Mexican fuel investment persists despite hurdles

  • Market: Oil products
  • 26/01/21

Permitting delays have held up planned spending in Mexico's fuel sector but investment will continue in 2021 despite low expectations for a break in the political logjam, market participants say.

Mexico's energy regulatory commission (CRE) issued 57pc fewer retail fuel and storage permits in 2020 compared with the prior year — down to 175 from 407 in 2019, president of fuel retailers' association Onexpo Roberto Diaz de Leon said during the Argus Mexican Fuel Forum today. Another 400 are awaiting decisions, Onexpo estimates.

"Many investments are halted in the energy sector," Diaz de Leon said. "What we have learned is that neither the state nor the private sector can move forward on their own."

This has slowed the pace of overall spending in the Mexican fuel sector, which opened to private-sector and international investment following the 2014 energy reform. While retail brands have proliferated, greenfield stations and new storage development have lagged expectations.

Complaints from investors that the permit delays — including those for fuel imports — are part of a government effort to favor state-owned companies led to a call from US officials earlier this year for fairer treatment.

Despite the issues, the industry remains hopeful that non-Pemex brands and suppliers will continue to develop. Onexpo expects retailers to invest Ps12bn ($596.1mn) in 2021 in existing retail fuel stations, mainly for improvements, training and new technology such as contact-free payment methods. This is down by 40pc from almost Ps20bn invested during 2020, but much of that investment went to upgrading or replacing fuel pumps because of new regulatory requirements, Diaz de Leon said.

Mexico now has 12,769 retail fuel stations with over 170 retail fuel brands including domestic and international firms. This is up by 8.5pc from 11,774 in December 2017, when the first non-Pemex brands started to arrive to the country.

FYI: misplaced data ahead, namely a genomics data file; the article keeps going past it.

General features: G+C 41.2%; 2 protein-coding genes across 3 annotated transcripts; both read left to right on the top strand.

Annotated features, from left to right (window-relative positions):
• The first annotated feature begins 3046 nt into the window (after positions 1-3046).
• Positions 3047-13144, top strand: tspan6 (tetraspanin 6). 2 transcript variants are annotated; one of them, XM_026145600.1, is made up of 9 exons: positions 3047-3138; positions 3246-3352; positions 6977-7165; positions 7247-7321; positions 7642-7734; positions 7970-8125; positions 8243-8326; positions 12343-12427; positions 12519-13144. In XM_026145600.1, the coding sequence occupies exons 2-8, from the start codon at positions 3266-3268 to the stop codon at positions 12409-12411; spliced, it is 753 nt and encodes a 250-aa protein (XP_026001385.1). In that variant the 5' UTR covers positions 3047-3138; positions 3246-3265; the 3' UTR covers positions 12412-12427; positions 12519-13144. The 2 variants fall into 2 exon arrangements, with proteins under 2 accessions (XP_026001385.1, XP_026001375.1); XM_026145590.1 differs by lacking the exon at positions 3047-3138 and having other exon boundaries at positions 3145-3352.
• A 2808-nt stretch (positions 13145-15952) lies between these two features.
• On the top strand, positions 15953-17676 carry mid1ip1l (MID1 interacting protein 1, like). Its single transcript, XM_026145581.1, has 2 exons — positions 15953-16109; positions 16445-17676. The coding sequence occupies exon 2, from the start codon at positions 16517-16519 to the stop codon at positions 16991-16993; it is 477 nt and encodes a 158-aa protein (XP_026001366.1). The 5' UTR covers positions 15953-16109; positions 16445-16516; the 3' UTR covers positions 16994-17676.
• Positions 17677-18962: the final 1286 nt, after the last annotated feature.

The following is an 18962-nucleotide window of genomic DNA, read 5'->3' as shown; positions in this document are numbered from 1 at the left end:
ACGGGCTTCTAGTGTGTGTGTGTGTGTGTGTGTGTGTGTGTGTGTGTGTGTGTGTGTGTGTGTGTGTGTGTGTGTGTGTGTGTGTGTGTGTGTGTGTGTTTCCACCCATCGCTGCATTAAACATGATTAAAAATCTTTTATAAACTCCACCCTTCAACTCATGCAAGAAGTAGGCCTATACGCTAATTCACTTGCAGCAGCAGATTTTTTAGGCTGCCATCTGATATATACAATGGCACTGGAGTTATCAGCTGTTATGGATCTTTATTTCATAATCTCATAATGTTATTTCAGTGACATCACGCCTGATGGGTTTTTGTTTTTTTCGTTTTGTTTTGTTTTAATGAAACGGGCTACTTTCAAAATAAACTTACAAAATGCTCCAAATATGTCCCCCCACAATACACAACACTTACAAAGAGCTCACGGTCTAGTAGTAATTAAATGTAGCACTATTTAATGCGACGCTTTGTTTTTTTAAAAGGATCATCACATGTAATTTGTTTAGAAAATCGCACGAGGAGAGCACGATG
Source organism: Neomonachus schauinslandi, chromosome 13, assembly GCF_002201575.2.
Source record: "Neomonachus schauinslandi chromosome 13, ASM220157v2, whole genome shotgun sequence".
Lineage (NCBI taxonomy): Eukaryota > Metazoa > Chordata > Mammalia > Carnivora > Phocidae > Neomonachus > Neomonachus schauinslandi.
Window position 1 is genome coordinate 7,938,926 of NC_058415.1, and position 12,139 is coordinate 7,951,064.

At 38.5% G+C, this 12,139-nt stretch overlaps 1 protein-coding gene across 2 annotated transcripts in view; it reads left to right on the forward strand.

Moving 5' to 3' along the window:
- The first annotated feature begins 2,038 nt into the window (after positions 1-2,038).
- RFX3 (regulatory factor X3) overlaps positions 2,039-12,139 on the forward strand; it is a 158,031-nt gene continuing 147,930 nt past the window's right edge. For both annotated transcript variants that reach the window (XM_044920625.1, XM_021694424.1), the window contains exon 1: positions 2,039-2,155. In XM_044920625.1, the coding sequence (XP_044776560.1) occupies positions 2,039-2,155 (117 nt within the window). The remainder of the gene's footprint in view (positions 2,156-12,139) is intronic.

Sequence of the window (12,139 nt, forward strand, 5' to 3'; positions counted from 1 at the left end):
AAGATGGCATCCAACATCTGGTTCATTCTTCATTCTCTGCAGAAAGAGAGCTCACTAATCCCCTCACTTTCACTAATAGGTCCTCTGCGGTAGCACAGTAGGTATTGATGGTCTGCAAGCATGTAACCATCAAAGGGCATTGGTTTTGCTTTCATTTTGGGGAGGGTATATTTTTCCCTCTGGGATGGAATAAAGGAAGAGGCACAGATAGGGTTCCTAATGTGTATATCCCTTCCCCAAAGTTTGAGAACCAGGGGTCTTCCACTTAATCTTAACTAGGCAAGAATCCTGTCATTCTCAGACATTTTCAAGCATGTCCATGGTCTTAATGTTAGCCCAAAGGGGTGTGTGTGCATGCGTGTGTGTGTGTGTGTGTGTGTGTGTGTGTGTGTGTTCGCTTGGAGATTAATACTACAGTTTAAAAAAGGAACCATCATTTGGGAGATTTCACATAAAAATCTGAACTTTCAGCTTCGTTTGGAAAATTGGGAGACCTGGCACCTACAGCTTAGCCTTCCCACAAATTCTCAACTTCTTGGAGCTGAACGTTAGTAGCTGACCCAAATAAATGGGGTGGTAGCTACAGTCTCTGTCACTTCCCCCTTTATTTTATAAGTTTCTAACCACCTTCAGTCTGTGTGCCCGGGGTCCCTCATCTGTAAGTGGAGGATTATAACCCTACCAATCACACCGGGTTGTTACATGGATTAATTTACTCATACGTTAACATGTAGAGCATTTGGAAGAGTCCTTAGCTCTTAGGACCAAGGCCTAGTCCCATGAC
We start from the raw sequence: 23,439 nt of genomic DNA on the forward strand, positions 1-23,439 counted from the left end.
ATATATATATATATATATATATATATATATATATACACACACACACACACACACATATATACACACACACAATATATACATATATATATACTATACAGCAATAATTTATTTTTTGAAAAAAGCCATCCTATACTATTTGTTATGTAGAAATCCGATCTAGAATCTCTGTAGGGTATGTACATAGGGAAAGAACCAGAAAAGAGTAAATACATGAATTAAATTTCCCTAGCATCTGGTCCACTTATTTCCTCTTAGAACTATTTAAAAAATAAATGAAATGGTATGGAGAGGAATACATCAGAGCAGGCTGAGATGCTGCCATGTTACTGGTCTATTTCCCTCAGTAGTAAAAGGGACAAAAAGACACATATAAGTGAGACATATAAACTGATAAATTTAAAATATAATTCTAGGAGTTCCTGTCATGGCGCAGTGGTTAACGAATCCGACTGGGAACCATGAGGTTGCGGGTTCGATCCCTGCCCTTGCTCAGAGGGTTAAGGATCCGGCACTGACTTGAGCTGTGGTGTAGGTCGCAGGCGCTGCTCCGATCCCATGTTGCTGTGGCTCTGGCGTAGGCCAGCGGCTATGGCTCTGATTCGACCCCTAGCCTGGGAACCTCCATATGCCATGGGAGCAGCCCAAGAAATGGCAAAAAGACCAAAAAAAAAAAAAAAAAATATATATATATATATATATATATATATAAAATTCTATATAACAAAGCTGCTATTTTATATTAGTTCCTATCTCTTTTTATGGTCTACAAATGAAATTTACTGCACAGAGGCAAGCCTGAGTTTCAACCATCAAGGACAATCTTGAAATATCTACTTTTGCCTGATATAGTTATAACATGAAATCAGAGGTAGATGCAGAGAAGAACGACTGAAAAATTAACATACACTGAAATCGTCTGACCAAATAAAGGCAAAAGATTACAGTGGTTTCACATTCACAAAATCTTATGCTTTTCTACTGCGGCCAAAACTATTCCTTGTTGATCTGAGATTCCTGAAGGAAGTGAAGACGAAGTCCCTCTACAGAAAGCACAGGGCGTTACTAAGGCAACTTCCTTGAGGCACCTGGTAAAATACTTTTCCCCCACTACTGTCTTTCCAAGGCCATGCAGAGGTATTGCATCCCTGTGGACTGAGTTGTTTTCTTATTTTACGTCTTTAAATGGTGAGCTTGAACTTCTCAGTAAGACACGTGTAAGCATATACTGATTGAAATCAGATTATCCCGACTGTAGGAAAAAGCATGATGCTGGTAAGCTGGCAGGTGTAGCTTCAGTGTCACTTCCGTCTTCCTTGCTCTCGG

"The evolution of our sector continues," Diaz de Leon said. "It will keep maturing, and current firms will consolidate which implies some brands will disappear, others will merge and new ones will appear."

The Mexican fuel storage business expanded in 2020 as storage filled because of declining demand, but this was only for terminals that were already developed because of the permitting delay. Central Mexican Terminal's (TCM) 400,000 bl fuel storage facility in central Mexico started 2021 with about twice as much fuel capacity as in early 2020, before the Covid-19 pandemic hit, TCM director Celeste Rebora said.

About 40mn bl of additional storage capacity is held up by permitting delays, she estimates. Private-sector investors have brought 10 major fuel storage projects on line since 2016, adding 5.4mn bl to the 26mn bl of existing capacity managed by state-owned Pemex.

Despite political hurdles and the lower demand because of the pandemic, TCM believes fuel storage capacity will increase in Mexico this year.

The government has taken much-needed long-term certainty out of the market with recent changes to the fuel import permitting process, that shortens for how long companies can be assured of holding the permit.

Without an offtaker that has at least a 10-year permit to import fuels, it is hard to find a bank that will pay to finance a storage project because of the lack of certainty, Rebora said.

Moreover, retailers and distributors need certainty from major suppliers, which they cannot get as new fuel import rules eliminated 20-year fuel import permits and introduced only five-year import permits.

"If a new supplier cannot guarantee supply for more than one or the maximum five years, how will retailers or distributors change to a new supplier?" Rebora said.


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